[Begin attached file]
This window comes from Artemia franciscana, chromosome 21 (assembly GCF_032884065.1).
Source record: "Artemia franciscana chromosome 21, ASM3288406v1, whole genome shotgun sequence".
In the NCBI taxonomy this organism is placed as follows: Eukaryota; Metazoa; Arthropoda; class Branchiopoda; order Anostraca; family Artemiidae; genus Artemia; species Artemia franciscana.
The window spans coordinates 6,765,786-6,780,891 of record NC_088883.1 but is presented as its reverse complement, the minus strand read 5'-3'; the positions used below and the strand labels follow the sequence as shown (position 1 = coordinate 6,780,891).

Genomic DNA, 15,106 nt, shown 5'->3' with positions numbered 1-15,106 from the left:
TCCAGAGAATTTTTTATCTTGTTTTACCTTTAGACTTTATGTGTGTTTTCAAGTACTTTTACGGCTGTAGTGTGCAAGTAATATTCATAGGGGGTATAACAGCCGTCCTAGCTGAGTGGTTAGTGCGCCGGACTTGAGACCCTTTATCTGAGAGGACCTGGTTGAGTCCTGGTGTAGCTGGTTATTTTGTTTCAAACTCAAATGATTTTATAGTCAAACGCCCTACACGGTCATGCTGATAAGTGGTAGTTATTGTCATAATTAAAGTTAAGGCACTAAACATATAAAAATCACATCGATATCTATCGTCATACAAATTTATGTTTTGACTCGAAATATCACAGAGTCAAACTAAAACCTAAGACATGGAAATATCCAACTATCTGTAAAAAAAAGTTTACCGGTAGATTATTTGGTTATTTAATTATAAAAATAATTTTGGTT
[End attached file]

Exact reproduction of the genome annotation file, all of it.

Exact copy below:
This window comes from Artemia franciscana, chromosome 21 (assembly GCF_032884065.1).
Source record: "Artemia franciscana chromosome 21, ASM3288406v1, whole genome shotgun sequence".
In the NCBI taxonomy this organism is placed as follows: Eukaryota; Metazoa; Arthropoda; class Branchiopoda; order Anostraca; family Artemiidae; genus Artemia; species Artemia franciscana.
The window spans coordinates 6,765,786-6,780,891 of record NC_088883.1 but is presented as its reverse complement, the minus strand read 5'-3'; the positions used below and the strand labels follow the sequence as shown (position 1 = coordinate 6,780,891).

Genomic DNA, 15,106 nt, shown 5'->3' with positions numbered 1-15,106 from the left:
TCCAGAGAATTTTTTATCTTGTTTTACCTTTAGACTTTATGTGTGTTTTCAAGTACTTTTACGGCTGTAGTGTGCAAGTAATATTCATAGGGGGTATAACAGCCGTCCTAGCTGAGTGGTTAGTGCGCCGGACTTGAGACCCTTTATCTGAGAGGACCTGGTTGAGTCCTGGTGTAGCTGGTTATTTTGTTTCAAACTCAAATGATTTTATAGTCAAACGCCCTACACGGTCATGCTGATAAGTGGTAGTTATTGTCATAATTAAAGTTAAGGCACTAAACATATAAAAATCACATCGATATCTATCGTCATACAAATTTATGTTTTGACTCGAAATATCACAGAGTCAAACTAAAACCTAAGACATGGAAATATCCAACTATCTGTAAAAAAAAGTTTACCGGTAGATTATTTGGTTATTTAATTATAAAAATAATTTTGGTT